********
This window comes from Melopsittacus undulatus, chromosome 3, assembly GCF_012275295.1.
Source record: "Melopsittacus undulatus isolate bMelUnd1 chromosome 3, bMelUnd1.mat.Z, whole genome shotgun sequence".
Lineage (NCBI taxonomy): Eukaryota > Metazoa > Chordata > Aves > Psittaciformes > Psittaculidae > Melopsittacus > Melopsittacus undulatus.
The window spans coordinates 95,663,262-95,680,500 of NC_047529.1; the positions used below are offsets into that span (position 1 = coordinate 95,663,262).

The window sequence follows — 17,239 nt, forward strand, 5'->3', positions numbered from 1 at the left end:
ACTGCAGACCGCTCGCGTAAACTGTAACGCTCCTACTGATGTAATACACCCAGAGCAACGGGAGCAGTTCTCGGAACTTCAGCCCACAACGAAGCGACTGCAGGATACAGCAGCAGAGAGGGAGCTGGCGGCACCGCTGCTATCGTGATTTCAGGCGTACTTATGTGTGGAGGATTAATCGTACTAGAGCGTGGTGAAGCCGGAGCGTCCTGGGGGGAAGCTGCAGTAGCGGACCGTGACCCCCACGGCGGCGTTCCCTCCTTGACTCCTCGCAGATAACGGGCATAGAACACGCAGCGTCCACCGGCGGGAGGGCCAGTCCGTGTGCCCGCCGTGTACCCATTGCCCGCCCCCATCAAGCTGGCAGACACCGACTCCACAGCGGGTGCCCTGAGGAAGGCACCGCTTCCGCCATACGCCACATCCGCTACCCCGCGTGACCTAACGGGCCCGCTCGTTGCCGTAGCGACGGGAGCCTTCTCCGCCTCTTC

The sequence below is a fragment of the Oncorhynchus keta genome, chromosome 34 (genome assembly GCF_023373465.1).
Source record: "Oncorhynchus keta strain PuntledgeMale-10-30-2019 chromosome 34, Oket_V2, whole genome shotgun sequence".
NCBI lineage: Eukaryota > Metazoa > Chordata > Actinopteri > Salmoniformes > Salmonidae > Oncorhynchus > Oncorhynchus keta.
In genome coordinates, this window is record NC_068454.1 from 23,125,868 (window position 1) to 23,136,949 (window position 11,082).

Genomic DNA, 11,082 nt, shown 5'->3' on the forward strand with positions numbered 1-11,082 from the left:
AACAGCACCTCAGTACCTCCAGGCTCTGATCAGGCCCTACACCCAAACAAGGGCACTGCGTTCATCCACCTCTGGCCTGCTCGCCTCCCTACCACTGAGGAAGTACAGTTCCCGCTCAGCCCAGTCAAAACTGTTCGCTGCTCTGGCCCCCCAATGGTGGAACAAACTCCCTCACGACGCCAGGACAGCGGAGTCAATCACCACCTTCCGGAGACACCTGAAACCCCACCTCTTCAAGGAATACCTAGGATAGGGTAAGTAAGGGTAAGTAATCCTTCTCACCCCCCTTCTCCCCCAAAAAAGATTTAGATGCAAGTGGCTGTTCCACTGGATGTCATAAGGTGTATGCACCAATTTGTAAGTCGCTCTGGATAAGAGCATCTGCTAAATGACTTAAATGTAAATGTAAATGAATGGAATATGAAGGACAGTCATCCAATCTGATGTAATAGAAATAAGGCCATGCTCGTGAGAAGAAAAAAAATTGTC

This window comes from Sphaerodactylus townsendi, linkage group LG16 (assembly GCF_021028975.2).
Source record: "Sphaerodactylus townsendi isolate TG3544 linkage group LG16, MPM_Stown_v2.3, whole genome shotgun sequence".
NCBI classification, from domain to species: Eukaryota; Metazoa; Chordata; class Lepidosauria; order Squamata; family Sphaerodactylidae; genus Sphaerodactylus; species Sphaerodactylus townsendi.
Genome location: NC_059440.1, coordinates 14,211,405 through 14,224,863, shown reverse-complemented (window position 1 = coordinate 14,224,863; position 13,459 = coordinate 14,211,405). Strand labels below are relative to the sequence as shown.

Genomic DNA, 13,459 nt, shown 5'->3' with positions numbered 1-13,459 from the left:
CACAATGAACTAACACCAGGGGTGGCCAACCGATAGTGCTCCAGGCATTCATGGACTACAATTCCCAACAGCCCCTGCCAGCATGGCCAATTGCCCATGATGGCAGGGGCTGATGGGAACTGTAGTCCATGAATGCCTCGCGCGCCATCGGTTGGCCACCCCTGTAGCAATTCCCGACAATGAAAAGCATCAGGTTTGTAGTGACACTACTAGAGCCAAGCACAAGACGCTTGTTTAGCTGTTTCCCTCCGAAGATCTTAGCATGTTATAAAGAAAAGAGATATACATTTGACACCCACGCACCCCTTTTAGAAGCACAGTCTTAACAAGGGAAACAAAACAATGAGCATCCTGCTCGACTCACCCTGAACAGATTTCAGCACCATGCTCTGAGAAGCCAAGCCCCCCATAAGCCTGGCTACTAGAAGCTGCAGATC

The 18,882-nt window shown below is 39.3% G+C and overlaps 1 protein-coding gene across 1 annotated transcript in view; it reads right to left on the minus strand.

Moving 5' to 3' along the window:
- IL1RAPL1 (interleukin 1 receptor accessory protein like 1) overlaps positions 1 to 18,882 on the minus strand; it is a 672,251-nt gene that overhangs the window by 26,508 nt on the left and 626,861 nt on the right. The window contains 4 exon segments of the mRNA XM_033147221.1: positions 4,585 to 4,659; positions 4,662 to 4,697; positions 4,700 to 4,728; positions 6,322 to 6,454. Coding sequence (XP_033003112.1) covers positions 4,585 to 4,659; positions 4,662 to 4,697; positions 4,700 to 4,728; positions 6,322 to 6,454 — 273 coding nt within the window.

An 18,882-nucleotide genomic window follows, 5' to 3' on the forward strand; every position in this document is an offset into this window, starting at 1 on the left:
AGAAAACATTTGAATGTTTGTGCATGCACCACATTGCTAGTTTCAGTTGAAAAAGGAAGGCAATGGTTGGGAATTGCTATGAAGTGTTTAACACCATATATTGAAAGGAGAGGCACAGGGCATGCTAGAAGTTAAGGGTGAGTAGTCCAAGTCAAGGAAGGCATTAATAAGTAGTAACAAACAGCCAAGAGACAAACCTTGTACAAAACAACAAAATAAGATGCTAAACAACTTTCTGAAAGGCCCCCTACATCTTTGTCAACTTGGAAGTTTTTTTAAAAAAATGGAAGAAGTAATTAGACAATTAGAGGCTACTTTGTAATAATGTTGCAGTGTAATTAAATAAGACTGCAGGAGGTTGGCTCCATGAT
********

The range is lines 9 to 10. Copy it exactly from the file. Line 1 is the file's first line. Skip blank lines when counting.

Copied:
NCBI lineage: Eukaryota > Metazoa > Chordata > Actinopteri > Salmoniformes > Salmonidae > Oncorhynchus > Oncorhynchus keta.
In genome coordinates, this window is record NC_068454.1 from 23,125,868 (window position 1) to 23,136,949 (window position 11,082).